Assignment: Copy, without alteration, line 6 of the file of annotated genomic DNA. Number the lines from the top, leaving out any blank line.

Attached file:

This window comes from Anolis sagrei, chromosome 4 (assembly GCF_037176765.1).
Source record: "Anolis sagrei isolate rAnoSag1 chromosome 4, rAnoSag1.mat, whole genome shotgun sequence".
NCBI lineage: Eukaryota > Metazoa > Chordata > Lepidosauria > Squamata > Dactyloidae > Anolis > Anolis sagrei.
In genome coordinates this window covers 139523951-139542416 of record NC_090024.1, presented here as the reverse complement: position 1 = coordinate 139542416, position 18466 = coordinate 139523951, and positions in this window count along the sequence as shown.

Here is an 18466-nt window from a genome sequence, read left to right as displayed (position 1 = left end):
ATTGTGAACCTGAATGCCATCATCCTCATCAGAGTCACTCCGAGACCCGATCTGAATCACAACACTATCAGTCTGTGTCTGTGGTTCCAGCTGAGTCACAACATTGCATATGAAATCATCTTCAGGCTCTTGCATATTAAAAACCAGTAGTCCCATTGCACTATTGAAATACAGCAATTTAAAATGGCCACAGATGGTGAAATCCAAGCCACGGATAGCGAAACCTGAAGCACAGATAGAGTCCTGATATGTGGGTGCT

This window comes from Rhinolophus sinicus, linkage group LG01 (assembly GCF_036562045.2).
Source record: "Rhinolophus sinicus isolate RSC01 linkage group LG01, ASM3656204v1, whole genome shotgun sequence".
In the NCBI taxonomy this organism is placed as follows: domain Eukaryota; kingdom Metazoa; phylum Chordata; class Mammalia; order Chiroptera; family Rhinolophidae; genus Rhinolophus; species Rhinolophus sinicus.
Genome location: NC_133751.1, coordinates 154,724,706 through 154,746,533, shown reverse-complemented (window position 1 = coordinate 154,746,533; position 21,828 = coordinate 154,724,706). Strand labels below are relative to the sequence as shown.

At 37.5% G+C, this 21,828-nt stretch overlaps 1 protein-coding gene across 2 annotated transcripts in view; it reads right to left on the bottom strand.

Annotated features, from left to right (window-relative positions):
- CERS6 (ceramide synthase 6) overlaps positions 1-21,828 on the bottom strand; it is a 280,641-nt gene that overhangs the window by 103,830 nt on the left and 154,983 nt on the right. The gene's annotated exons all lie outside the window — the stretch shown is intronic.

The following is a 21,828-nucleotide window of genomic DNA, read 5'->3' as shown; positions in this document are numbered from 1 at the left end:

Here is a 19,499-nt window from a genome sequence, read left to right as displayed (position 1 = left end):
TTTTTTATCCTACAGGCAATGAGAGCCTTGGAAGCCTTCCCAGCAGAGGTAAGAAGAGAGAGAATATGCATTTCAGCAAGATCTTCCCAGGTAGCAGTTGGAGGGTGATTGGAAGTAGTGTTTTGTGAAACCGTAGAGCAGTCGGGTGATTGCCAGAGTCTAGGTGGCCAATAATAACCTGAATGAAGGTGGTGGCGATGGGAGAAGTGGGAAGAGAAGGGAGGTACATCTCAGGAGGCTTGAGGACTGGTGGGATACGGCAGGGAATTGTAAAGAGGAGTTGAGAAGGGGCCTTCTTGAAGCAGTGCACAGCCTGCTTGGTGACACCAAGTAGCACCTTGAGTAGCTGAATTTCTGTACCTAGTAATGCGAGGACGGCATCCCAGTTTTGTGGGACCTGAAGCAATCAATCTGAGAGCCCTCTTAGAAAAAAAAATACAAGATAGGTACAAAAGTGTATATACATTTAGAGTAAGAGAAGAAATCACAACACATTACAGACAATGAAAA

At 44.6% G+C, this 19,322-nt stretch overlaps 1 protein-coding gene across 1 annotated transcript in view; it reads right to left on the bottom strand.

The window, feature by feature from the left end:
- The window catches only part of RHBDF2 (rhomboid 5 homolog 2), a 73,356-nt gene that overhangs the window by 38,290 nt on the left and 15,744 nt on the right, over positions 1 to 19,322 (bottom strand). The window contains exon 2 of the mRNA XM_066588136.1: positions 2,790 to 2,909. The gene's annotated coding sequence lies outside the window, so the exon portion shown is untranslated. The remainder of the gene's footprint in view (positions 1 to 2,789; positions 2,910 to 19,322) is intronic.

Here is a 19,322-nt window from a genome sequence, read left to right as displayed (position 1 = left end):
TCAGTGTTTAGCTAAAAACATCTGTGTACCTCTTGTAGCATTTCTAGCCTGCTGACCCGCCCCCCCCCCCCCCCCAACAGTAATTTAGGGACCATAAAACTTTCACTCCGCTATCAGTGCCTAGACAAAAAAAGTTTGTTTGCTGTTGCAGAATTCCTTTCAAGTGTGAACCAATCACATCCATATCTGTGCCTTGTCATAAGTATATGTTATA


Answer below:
ATTGTGAACCTGAATGCCATCATCCTCATCAGAGTCACTCCGAGACCCGATCTGAATCACAACACTATCAGTCTGTGTCTGTGGTTCCAGCTGAGTCACAACATTGCATATGAAATCATCTTCAGGCTCTTGCATATTAAAAACCAGTAGTCCCATTGCACTATTGAAATACAGCAATTTAAAATGGCCACAGATGGTGAAATCCAAGCCACGGATAGCGAAACCTGAAGCACAGATAGAGTCCTGATATGTGGGTGCT